Open Access News

News from the open access movement

Wednesday, October 10, 2007

More on executive bonuses at the ACS

This memo from "ACS Insider" has been sent directly to many librarians and university administrators, and to at least one public listserv, NASW-Freelance from the National Association of Science Writers.  I received  a copy from one of the recipients.  I don't know anything about the pseudonymous author. 

I've been an ACS [American Chemical Society] employee for many, many years, but I've grown  concerned with the direction of the organization. I'm sending this email to  alert you that ACS has grown increasingly corporate in its structure and focus. Management is much more concerned with getting bonuses and growing their salaries rather than doing what is best for membership. For instance, Madeleine Jacobs now pulling in almost $1 million in salary and bonuses. That's almost 3X what Alan Leshner makes over at AAAS, and almost double what Drew Gilpin Faust makes to lead Harvard.

I think Madeleine is smart, but I'm not quite sure if she's in the  same category as Dr. Faust. She doesn't even have a PhD!

What really concerns me is a move by ACS management to undermine the open-access movement. Rudy Baum has been leading the fight with  several humorous editorials -- one in which he referred to open-access in the pages of C&EN as "socialized science." ACS has also spent hundreds of thousands of dollars in membership money to hire a company to lobby against open-access.

What troubles me the most is when ACS management decided to hire Dezenhall Resources to fight open-access. Nature got hold of some internal ACS emails written by Brian Crawford that discussed how Dezenhall could help us undermine open-access. Dezenhall later  created a group called Partnership for Research Integrity in Science and  Medicine (PRISM), which has this silly argument that open-access means "no more peer-review."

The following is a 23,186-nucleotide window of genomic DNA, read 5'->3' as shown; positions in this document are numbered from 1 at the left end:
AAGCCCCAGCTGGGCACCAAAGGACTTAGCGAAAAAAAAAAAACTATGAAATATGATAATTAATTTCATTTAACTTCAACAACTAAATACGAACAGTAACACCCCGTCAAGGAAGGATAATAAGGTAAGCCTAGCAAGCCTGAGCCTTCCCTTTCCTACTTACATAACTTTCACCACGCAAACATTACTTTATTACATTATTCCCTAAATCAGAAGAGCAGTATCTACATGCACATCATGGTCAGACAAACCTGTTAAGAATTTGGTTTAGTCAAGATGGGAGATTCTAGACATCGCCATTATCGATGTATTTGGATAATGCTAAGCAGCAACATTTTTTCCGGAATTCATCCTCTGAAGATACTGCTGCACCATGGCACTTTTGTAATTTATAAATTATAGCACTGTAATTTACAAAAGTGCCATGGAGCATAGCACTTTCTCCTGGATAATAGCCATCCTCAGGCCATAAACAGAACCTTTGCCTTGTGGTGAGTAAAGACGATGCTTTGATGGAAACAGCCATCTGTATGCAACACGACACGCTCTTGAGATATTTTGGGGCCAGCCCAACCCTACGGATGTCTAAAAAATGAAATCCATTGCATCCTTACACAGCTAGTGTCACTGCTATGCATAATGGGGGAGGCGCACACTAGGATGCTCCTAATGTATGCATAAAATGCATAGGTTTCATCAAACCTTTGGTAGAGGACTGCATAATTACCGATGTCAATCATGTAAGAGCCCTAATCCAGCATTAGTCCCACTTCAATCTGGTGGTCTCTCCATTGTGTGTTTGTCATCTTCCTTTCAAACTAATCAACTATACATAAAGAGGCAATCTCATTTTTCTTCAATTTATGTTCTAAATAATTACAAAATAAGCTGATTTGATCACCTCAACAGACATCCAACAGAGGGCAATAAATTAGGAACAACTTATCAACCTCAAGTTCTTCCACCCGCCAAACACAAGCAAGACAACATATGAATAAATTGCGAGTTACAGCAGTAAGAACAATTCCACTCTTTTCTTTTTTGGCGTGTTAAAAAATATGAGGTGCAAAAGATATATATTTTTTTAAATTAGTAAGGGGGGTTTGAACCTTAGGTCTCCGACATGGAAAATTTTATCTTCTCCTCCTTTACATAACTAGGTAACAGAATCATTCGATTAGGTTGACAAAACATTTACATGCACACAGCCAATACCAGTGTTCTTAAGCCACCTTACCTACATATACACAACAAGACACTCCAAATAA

If you're wondering why ACS is fighting this, it's because people like Rudy Baum, Brian Crawford and other ACS managers receive bonuses based on how much money the publishing division generates. Hurt the  publishing revenue; you hurt their bonuses.

I'm hoping that sending out this email will get people to force ACS executives to become more transparent in how they act and spend membership money. Not to mention their crazy need for fatter salaries.

It's time for some change. If you want to check out the sources for  this information, there is a wiki site that has all the articles and documents outlining what I've just written.  You can find it here.

Those of inside ACS know that it's time for things to change. But management won't alter their behavior. The money is just too good.


  • The claim that ACS executives "receive bonuses based on how much money the publishing division generates" was also made by Paul Thacker in the Summer 2007 issue of SEJournal.  See my blog comments on it from last week. 
  • Thacker's article was published with a sidebar noting that "Bill Carroll, former ACS president, wrote to say...that he chaired the [ACS] compensation committee but it does not evaluate or award bonuses to editorial employees."  I regard this as a disputed question of fact and hope that someone can resolve it one way or the other before long.
  • But apart from what is or isn't happening at the ACS, there's an important issue here.  Are the societies most active in lobbying against government OA policies paying executive bonuses based on publication revenue?  When society executives speak out against OA, how often are they speaking for the interests of their societies and how often are they speaking from personal interest? 
  • Let me repeat this request from my blog comment last week:  If your professional society has opposed government OA policies, try to find out whether its executives get bonuses based on the revenues or profits of its publications.  If they do, ask in a public meeting whether they believe this is a conflict of interest.